Definition Edit

A Joint Resolution is

[a] form of legislation (designated with S.J. Res. or H.J. Res.) that is either:
(1) A congressional action typically used in dealing with matters such as a single appropriation for a specific purpose, increasing the statutory limit on the public debt, or continuing appropriations. There is no real difference between a bill and a joint resolution; both require a majority vote and become law in the same manner, that is, by bicameral enactment and signature of the President.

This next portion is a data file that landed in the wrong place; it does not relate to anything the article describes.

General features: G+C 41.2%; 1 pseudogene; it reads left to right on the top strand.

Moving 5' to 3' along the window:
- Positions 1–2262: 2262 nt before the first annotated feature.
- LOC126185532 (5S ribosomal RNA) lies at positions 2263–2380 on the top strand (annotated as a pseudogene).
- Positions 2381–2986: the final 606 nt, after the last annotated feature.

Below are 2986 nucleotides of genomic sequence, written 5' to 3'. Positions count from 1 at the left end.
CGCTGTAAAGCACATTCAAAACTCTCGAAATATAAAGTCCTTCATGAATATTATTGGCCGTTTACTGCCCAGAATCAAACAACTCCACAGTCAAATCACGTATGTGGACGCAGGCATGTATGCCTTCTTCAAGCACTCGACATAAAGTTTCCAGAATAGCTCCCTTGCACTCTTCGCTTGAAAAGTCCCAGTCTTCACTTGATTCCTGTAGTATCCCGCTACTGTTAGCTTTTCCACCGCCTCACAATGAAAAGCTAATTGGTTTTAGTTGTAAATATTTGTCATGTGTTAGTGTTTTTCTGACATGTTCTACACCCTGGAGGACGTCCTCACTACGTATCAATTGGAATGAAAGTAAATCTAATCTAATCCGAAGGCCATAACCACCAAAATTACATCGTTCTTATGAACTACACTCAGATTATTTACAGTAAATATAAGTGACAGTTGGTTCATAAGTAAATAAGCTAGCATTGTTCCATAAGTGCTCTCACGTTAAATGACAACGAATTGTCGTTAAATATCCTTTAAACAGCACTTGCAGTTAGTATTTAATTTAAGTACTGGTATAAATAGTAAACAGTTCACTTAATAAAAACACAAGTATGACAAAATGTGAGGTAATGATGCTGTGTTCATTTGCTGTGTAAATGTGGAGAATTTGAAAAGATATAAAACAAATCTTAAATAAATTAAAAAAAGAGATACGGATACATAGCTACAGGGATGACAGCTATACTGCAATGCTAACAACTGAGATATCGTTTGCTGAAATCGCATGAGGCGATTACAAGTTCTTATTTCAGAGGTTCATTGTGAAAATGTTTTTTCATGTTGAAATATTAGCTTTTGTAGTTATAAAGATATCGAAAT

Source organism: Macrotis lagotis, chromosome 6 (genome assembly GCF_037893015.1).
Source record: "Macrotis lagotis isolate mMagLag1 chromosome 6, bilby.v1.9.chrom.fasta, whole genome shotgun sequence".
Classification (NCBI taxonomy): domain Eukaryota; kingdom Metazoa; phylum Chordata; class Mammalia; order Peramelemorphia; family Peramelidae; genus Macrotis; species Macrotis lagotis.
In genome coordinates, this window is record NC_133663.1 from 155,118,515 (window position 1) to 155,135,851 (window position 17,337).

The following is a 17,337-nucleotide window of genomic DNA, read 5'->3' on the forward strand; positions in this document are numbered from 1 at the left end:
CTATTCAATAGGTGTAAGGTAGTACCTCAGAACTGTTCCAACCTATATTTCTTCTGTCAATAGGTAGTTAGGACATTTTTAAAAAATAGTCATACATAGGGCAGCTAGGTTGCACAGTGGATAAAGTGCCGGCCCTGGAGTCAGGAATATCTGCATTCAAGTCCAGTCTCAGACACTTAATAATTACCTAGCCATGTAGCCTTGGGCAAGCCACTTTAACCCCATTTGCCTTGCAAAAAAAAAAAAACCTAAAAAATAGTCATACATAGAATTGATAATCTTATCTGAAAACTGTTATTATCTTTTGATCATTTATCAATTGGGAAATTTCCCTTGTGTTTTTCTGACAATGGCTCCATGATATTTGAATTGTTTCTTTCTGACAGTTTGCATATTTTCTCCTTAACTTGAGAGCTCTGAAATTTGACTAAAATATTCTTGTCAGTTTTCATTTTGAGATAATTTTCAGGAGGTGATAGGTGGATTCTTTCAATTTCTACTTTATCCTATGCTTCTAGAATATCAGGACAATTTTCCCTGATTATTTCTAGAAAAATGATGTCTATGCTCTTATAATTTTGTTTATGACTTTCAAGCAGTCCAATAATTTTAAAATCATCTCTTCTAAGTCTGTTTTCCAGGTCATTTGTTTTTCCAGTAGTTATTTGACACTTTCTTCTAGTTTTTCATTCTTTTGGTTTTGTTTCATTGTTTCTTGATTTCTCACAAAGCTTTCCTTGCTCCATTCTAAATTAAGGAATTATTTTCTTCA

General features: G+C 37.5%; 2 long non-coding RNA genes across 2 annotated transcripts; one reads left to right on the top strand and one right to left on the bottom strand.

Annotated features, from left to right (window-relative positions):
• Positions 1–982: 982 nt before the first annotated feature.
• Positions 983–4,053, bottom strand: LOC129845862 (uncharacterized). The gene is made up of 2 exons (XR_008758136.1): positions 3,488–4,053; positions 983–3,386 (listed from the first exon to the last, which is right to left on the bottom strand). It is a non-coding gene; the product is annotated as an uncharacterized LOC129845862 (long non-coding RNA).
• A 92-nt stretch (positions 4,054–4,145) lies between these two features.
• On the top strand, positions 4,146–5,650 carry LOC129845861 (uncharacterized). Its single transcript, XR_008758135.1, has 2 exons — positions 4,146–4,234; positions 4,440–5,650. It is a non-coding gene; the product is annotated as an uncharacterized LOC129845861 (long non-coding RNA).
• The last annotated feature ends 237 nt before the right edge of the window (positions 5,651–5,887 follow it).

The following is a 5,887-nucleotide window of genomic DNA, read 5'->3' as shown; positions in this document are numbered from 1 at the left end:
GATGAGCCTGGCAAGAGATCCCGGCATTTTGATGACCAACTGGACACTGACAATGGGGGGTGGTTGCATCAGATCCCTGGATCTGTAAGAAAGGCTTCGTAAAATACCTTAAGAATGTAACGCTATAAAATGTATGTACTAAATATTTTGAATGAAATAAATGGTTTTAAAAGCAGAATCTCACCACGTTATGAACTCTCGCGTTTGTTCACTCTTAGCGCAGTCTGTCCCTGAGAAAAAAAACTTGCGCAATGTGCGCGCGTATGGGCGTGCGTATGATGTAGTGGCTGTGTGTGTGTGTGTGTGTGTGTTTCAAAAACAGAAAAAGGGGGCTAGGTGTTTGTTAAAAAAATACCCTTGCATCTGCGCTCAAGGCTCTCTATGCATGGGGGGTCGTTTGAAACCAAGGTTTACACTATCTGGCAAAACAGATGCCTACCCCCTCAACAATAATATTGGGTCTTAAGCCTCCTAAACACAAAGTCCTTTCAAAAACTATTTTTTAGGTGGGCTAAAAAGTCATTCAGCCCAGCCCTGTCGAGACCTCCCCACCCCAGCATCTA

(2) A congressional action used to propose amendments to the Constitution. Adoption of a joint resolution to propose a constitutional amendment requires a two- thirds majority vote by both the Senate and the House and is not presented to the President for approval. A proposed amendment becomes effective only when ratified by three-fourths of the states.[1]

References Edit

  1. A Glossary of Terms Used in the Federal Budget Process, at 62-63.

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